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Old 10th September 2019, 13:53   #1321  |  Link
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I have a collection of about 8-15 8mm reels here my ma left me after she passed away.

Having seen the examples at the start of this thread, it feels like it would be an injustice to just hand the reels to any schmo for $10 a reel and having them convert them.

I did some reading this evening on a product called a Wolverine Pro, however it sounds like it rips at 20fps, not the original 16 or 18fps.
So I guess my question is, what's the best format to rip these films, so ensure I can clean them up in some capacity? Is 1080p enough (Wolverine Pro) - should I rip at some kind of 'literal' frame rate (actually 16 / 18 fps, or even 60fps somehow?)

I'd hate to have half blurry frames or something that can't be cleaned up.
Also, it sounds like some scanning tools 'zoom in' the film frame too close, losing some of the details in the image. I see several purists mentioning ripping the films twice, once zoomed in for the actual action and once zoomed right out allowing you to even see the film holes on the side.

What are peoples thoughts and to the op, thanks for the excellent scripts, I'm not in a position to use them yet but the results you seem to have achieved are well well impressive.
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Old 11th September 2019, 15:09   #1322  |  Link
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Originally Posted by vidschlub View Post
I did some reading this evening on a product called a Wolverine Pro,
It's a cheap device, not bad for that price. But it will never give the quality you want.

Is 1080p enough (Wolverine Pro)
More than enough for 8mm film. Also, aspect ratio from 8mm film is 4:3. That gives 1440x1080.
I capture at 1392x1032 with my machine vision camera.
But the quality from the digital transfer is much more important than the size.

- should I rip at some kind of 'literal' frame rate (actually 16 / 18 fps, or even 60fps somehow?)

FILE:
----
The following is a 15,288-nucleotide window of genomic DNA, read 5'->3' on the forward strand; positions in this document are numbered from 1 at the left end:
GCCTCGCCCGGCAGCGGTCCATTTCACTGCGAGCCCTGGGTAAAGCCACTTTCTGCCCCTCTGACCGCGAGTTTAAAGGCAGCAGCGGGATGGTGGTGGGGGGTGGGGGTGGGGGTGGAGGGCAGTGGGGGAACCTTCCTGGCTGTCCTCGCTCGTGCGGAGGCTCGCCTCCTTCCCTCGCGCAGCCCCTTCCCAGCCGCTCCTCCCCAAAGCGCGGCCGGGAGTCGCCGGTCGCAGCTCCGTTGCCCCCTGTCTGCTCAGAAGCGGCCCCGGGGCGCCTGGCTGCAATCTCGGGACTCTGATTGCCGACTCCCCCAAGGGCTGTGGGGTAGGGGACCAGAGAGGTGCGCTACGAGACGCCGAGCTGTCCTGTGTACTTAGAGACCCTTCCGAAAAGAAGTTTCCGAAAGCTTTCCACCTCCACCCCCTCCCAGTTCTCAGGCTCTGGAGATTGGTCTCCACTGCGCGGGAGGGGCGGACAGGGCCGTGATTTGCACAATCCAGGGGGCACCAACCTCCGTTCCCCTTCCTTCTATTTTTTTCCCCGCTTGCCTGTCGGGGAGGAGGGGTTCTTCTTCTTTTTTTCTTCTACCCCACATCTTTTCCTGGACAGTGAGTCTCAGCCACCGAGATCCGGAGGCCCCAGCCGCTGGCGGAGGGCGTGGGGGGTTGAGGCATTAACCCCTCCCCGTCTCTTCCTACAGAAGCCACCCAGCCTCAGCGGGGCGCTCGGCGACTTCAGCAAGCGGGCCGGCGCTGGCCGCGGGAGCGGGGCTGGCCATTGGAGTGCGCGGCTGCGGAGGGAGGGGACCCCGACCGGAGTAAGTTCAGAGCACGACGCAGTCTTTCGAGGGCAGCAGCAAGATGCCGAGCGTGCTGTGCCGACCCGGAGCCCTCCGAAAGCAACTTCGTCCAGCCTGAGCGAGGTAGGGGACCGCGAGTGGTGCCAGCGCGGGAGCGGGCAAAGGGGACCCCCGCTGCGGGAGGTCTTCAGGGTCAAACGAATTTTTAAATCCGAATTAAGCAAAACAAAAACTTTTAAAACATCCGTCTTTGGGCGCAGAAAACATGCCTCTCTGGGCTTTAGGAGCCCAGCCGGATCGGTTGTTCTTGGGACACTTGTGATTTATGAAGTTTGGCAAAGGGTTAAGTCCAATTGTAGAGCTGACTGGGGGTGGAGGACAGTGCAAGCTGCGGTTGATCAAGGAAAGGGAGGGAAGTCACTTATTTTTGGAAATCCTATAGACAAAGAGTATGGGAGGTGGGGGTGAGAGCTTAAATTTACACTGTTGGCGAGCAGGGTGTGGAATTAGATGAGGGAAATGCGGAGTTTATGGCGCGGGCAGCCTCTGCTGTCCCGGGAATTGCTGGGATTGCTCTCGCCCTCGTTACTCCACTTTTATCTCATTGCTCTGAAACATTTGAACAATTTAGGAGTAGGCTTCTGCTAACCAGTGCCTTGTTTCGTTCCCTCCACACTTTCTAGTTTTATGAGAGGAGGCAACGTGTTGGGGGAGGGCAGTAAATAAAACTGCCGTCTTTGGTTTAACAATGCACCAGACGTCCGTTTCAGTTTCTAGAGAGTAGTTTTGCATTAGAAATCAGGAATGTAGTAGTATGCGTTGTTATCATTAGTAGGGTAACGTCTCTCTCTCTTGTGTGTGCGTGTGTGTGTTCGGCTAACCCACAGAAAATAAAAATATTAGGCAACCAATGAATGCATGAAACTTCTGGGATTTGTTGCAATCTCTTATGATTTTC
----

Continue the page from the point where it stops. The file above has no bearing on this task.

What we need is one film frame = one digital frame. No duplicate frames.
Then play speed does not matter and can be easily changed afterwards.

About 8mm film:
Film Transfer Tutorial and example clips:
More Example clips:

Last edited by videoFred; 11th September 2019 at 15:12.
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Old 11th September 2019, 16:14   #1323  |  Link
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To add and clarify to two important things VideoFred said:

1. The device must be "frame accurate" which means you get exactly one frame of film on each frame of video, without blends of adjacent frames (like you get if you just point a video camera at a movie screen), and without any flickering from a projector shutter being closed. I quickly skimmed the Woverine literature, and it does look like it is frame accurate.

2. As Fred said, you can set the speed of the playback after the capture. This is like speeding up or slowing down a movie projector: the same exact frames are shown, but they are just projected at a faster or slower speed. However, there are target speeds that should give you a result which gives you motion that is the same speed as the real-life event that was filmed. Super 8 film is always 18 fps. Sound 16mm is always 24 fps. Really old film can be any frame rate because the camera was either hand-cranked, or it used a wind-up mechanism that was often not very accurate. Having said that, most 16mm and 8mm silent film was shot at a speed around 16 fps, so that is always a good starting point.

You will find that some amateur movie cameras had a "film saver" speed which would slow down the film to 10 fps or slower. You just have to look at the result and decide whether you need to speed it up or slow it down.

BTW, your Wolverine apparently stores the captured movie in h.264 MP4 format. This is OK if you are just going to capture and view, but if you plan to edit the film, this "delivery format" is most definitely not the ideal. It usually doesn't play as smoothly on your NLE timeline as a "capture format," and it also will tend to introduce additional digital artifacts by the time you are finished with your project. This isn't a huge deal, because the artifacts will probably be fairly small (depending on how much compression the Wolverine uses), but it is most definitely not professional and not ideal.

I also agree with VideoFred that you don't need to capture or edit in full HD for 8mm film, and probably not Super 8 either. Even 16mm film can be captured at less than full HD with very little degradation. I had a chance to test this when some 1934 16mm film I had transferred was licensed to the Smithsonian Channel. They wanted to have the transfer re-done by a "Hollywood" transfer house, using a professional Spirit transfer system. I had the transfer house send the transfer to me before I sent it to the Smithsonian Channel. As I expected, their transfer, which was delivered in 1920x1080 ProRes, did a little better job on shadows than my projector/camcorder system (it was very contrasty German film stock), but the sharpness and increase in detail, while most definitely evident, was not strikingly better. It was a matter of 10-20% better (I'm trying to put my evaluation into numbers), not twice as good, or four times as good, which is how much more resolution 1920x1080 is compared to my 720x480 (non-square pixel) transfers.

Last edited by johnmeyer; 11th September 2019 at 16:18. Reason: typos
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